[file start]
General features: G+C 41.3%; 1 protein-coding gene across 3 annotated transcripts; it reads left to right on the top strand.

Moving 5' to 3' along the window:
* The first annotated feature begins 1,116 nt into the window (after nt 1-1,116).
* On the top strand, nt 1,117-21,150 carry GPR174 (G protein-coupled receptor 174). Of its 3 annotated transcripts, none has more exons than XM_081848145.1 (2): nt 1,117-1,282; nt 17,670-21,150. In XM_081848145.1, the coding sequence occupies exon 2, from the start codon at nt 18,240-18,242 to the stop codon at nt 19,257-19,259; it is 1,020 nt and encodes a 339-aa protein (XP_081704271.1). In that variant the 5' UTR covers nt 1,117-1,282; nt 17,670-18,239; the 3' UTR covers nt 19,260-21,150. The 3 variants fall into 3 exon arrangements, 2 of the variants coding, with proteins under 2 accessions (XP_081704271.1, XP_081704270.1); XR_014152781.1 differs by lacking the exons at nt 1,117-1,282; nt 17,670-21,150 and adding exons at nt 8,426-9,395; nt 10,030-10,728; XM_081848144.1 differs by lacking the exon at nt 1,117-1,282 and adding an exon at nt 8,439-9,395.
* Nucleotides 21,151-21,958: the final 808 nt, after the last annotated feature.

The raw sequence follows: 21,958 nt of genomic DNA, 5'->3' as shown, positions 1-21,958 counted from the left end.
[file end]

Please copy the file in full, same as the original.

General features: G+C 41.3%; 1 protein-coding gene across 3 annotated transcripts; it reads left to right on the top strand.

Moving 5' to 3' along the window:
* The first annotated feature begins 1,116 nt into the window (after nt 1-1,116).
* On the top strand, nt 1,117-21,150 carry GPR174 (G protein-coupled receptor 174). Of its 3 annotated transcripts, none has more exons than XM_081848145.1 (2): nt 1,117-1,282; nt 17,670-21,150. In XM_081848145.1, the coding sequence occupies exon 2, from the start codon at nt 18,240-18,242 to the stop codon at nt 19,257-19,259; it is 1,020 nt and encodes a 339-aa protein (XP_081704271.1). In that variant the 5' UTR covers nt 1,117-1,282; nt 17,670-18,239; the 3' UTR covers nt 19,260-21,150. The 3 variants fall into 3 exon arrangements, 2 of the variants coding, with proteins under 2 accessions (XP_081704271.1, XP_081704270.1); XR_014152781.1 differs by lacking the exons at nt 1,117-1,282; nt 17,670-21,150 and adding exons at nt 8,426-9,395; nt 10,030-10,728; XM_081848144.1 differs by lacking the exon at nt 1,117-1,282 and adding an exon at nt 8,439-9,395.
* Nucleotides 21,151-21,958: the final 808 nt, after the last annotated feature.

The raw sequence follows: 21,958 nt of genomic DNA, 5'->3' as shown, positions 1-21,958 counted from the left end.